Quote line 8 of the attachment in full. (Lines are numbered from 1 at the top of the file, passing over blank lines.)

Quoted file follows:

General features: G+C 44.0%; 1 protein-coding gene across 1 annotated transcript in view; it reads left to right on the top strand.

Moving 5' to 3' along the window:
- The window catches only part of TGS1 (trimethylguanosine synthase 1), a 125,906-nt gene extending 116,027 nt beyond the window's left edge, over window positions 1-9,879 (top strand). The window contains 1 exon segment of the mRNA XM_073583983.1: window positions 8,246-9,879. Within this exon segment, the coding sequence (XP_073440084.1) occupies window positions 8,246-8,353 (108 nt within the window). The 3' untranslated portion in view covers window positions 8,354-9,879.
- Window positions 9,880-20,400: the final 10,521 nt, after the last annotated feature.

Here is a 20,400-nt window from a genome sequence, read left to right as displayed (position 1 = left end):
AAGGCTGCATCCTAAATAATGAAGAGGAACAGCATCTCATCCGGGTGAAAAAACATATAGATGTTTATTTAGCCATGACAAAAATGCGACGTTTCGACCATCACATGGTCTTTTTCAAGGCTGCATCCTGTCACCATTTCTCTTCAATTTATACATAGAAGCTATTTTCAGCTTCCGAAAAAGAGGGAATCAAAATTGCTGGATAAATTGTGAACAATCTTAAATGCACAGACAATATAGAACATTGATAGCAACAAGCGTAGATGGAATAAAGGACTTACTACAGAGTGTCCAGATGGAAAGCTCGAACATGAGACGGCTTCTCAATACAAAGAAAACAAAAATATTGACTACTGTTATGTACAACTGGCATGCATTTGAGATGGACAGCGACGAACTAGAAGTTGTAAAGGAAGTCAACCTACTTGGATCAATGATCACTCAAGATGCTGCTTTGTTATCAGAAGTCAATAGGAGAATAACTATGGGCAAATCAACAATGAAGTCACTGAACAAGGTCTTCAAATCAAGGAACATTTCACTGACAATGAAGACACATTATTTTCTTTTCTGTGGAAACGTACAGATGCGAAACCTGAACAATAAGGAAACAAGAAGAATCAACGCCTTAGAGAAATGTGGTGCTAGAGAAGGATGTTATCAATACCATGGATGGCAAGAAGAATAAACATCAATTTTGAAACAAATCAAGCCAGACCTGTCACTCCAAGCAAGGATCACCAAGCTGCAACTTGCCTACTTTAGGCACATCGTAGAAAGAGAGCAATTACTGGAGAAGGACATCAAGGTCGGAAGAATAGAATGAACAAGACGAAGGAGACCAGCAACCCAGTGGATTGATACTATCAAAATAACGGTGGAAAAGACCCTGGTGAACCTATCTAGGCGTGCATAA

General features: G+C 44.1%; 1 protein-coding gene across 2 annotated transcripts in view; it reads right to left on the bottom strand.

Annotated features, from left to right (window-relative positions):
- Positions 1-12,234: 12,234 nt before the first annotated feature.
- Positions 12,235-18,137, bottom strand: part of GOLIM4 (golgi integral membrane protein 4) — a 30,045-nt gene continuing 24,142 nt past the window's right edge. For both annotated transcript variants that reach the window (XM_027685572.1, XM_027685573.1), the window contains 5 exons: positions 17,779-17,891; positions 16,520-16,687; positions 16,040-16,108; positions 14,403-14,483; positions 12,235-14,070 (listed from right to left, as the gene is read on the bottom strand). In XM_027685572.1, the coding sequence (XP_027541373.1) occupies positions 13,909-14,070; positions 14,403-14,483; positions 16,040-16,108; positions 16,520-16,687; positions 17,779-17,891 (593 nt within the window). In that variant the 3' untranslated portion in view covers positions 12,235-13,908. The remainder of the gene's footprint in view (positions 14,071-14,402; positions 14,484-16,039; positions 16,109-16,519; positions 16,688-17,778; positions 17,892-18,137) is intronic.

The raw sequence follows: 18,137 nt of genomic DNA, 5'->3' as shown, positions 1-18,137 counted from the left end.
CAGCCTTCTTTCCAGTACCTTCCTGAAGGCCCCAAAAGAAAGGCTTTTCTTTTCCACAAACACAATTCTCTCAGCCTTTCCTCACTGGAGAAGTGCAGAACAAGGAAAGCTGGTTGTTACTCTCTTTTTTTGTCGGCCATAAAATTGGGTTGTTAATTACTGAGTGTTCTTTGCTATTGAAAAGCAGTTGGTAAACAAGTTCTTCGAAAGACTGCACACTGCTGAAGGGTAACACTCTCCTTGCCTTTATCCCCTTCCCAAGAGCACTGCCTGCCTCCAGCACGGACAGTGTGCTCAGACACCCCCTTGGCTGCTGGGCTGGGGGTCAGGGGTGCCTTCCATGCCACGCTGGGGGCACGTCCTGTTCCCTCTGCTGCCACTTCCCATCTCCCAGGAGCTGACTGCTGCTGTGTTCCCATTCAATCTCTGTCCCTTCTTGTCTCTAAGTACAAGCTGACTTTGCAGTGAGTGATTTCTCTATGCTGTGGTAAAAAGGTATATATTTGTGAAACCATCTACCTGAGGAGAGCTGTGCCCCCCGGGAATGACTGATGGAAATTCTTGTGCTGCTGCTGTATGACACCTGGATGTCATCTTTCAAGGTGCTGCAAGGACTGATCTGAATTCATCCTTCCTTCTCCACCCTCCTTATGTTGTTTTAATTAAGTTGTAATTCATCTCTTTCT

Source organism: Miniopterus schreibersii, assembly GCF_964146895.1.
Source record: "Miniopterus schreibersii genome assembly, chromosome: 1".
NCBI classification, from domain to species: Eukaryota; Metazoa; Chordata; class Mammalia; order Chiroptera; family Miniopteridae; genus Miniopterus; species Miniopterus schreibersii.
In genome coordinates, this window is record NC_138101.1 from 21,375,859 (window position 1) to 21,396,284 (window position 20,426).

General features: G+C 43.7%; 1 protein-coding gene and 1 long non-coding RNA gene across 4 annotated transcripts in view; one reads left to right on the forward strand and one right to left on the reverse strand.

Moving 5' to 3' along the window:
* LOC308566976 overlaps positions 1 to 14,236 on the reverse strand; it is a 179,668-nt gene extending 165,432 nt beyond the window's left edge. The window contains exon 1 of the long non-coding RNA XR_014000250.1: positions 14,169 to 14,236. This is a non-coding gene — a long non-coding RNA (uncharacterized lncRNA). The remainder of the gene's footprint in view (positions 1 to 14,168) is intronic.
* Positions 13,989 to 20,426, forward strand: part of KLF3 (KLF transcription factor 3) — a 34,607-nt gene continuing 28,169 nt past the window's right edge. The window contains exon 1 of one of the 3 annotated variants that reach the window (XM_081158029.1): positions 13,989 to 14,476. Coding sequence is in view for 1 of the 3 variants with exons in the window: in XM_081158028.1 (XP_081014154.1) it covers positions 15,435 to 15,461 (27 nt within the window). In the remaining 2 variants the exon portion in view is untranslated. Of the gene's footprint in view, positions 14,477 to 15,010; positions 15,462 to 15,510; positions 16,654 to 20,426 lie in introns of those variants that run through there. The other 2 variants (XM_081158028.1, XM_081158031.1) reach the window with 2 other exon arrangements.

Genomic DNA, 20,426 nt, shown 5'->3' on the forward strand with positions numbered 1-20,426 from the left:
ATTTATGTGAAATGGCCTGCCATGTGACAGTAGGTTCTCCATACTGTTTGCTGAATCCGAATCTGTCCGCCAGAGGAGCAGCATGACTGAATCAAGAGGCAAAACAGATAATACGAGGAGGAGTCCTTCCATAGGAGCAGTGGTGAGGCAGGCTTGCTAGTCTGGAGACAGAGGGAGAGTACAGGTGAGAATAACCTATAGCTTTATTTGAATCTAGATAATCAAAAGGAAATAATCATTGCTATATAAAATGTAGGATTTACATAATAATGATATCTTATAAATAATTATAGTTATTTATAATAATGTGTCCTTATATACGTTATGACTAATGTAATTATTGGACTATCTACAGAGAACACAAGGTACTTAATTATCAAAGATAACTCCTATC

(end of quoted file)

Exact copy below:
Annotated features, from left to right (window-relative positions):